Single-payer health insurance takes small step on legislative ladder

By Richard Haugh
THE COLORADO STATESMAN

An ambitious bill to create a system to provide health care coverage for all Coloradans took a step forward last Wednesday.

Following a nearly seven-hour hearing on March 18, the House Business Affairs and Labor Committee approved House Bill 1273, sponsored by Rep. John Kefalas, D-Fort Collins, on a 5-4 vote. The bill now goes to the House Appropriations Committee for consideration.

Showing the ideological divide on the measure in the committee — and in the General Assembly overall — five Democrats voted in favor and four Republicans voted against the bill. Doctors and consumer advocacy groups testified in favor of the bill, while the Colorado Hospital Association and business groups testified against it.

The administration of Gov. Bill Ritter, a Democrat, also opposes the bill.

Kefalas’ legislation would create a 23-member Colorado Health Care Authority to study how a single-payer system of health care delivery could be funded and administered separate from state government and not subject to administrative control by the state.

The health care authority would seek gifts, grants and donations to fund its study. If it can’t find funds by July 1, 2011, the plan would die. With funding — and approval from the Legislature — the authority would create the Colorado Health Care System and seek the federal and state waivers, exemptions and agreements needed to launch the program.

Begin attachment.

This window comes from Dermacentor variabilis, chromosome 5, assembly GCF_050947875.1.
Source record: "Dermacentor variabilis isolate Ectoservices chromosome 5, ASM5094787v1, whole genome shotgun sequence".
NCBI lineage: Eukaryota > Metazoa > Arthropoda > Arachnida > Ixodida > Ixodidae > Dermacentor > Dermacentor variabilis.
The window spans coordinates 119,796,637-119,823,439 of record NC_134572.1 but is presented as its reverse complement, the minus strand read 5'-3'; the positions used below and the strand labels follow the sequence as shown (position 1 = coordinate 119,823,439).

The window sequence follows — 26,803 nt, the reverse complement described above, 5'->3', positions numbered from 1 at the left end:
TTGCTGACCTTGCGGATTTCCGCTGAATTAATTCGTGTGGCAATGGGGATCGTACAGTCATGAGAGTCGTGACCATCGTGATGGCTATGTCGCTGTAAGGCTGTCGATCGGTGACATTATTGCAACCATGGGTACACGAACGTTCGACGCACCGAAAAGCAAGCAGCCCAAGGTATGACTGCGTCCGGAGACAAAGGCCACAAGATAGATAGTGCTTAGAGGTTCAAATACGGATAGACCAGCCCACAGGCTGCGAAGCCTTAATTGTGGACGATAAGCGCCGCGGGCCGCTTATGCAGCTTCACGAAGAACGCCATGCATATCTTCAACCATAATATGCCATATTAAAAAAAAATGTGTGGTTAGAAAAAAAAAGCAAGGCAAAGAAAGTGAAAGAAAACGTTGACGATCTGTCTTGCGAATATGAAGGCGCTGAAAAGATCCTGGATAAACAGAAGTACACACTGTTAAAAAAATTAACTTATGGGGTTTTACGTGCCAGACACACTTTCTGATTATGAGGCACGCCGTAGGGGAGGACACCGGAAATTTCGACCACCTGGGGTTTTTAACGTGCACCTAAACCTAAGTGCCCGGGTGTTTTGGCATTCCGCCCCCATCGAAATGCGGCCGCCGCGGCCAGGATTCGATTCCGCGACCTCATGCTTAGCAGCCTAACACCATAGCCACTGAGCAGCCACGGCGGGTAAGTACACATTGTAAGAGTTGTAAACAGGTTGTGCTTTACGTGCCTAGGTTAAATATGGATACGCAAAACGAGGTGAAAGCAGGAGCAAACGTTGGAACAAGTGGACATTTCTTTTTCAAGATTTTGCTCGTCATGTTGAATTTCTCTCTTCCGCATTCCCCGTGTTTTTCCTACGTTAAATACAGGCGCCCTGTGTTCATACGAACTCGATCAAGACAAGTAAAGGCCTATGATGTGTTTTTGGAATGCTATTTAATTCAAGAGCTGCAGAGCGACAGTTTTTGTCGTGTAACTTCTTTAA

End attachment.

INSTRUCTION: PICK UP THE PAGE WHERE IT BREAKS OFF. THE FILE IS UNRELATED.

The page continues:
Critics of Kefalas’ bill pointed out that a blue ribbon commission (dubbed the 208 Commission after its enabling legislation) created by Ritter in 2007 examined the idea of covering all Coloradans with health insurance administered by a single payer and rejected the concept.

Kefalas said the health care authority created by his bill is “taking the work of the 208 Commission to the next level.” He also disputed charges that his system would lead to the rationing of health care.

“If you have a great health insurance plan, you’ll get all the care you want,” Kefalas said at the hearing. “If you happen to be one of the 800,000 people in Colorado who doesn’t have access to health insurance, there’s already rationing.”

The bill is tentatively scheduled to be heard by the House Appropriations Committee on April 3.

Rick@coloradostatesman.com